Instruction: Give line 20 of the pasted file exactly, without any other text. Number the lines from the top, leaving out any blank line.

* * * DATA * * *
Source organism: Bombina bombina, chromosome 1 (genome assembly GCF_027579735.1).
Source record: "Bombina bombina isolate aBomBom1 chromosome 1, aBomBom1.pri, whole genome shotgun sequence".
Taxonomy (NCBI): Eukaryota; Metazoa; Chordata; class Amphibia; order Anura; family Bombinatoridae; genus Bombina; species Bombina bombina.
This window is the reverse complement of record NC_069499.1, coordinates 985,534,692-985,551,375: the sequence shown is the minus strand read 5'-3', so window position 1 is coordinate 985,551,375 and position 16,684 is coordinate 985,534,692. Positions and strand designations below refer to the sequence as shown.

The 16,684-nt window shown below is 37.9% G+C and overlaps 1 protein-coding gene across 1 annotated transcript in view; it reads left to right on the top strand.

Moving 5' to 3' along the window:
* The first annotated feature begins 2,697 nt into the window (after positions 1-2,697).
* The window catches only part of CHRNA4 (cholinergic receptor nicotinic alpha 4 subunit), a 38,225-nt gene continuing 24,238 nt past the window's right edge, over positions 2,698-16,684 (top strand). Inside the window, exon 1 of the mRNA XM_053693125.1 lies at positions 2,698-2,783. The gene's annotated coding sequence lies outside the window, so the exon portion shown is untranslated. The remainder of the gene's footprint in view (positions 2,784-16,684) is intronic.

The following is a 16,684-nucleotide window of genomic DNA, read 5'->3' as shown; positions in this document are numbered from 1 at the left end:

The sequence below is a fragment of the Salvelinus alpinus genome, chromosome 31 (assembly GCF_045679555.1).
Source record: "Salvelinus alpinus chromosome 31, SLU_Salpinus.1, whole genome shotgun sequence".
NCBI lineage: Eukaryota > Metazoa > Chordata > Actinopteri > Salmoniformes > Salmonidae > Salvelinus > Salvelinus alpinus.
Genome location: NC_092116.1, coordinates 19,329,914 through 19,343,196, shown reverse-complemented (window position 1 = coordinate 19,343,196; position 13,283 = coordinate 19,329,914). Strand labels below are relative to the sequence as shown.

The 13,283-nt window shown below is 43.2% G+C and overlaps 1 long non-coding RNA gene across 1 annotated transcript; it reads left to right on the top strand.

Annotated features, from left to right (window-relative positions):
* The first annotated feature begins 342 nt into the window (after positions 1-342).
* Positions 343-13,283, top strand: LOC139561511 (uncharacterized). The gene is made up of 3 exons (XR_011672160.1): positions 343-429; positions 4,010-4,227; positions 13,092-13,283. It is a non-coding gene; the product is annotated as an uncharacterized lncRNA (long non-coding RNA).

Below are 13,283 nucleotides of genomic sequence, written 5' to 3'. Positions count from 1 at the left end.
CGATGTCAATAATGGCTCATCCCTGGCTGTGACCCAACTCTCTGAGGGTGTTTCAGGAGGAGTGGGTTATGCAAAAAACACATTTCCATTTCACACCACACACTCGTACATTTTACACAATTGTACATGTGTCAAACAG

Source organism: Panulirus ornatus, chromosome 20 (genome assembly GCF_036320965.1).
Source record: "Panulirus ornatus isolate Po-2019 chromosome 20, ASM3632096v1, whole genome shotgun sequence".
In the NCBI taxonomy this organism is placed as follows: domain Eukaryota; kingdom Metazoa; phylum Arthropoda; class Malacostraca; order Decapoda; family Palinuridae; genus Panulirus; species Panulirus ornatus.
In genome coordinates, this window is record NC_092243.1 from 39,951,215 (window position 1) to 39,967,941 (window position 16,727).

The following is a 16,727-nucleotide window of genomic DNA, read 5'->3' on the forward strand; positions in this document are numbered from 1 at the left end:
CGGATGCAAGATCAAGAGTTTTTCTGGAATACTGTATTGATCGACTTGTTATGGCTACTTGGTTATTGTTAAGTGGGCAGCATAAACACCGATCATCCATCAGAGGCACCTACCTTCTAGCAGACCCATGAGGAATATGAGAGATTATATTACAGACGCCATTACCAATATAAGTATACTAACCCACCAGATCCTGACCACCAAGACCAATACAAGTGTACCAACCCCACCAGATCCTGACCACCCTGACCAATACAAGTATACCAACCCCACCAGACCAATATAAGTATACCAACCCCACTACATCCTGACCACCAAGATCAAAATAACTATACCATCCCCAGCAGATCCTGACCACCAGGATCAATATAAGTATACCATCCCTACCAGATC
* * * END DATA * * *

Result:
Source organism: Panulirus ornatus, chromosome 20 (genome assembly GCF_036320965.1).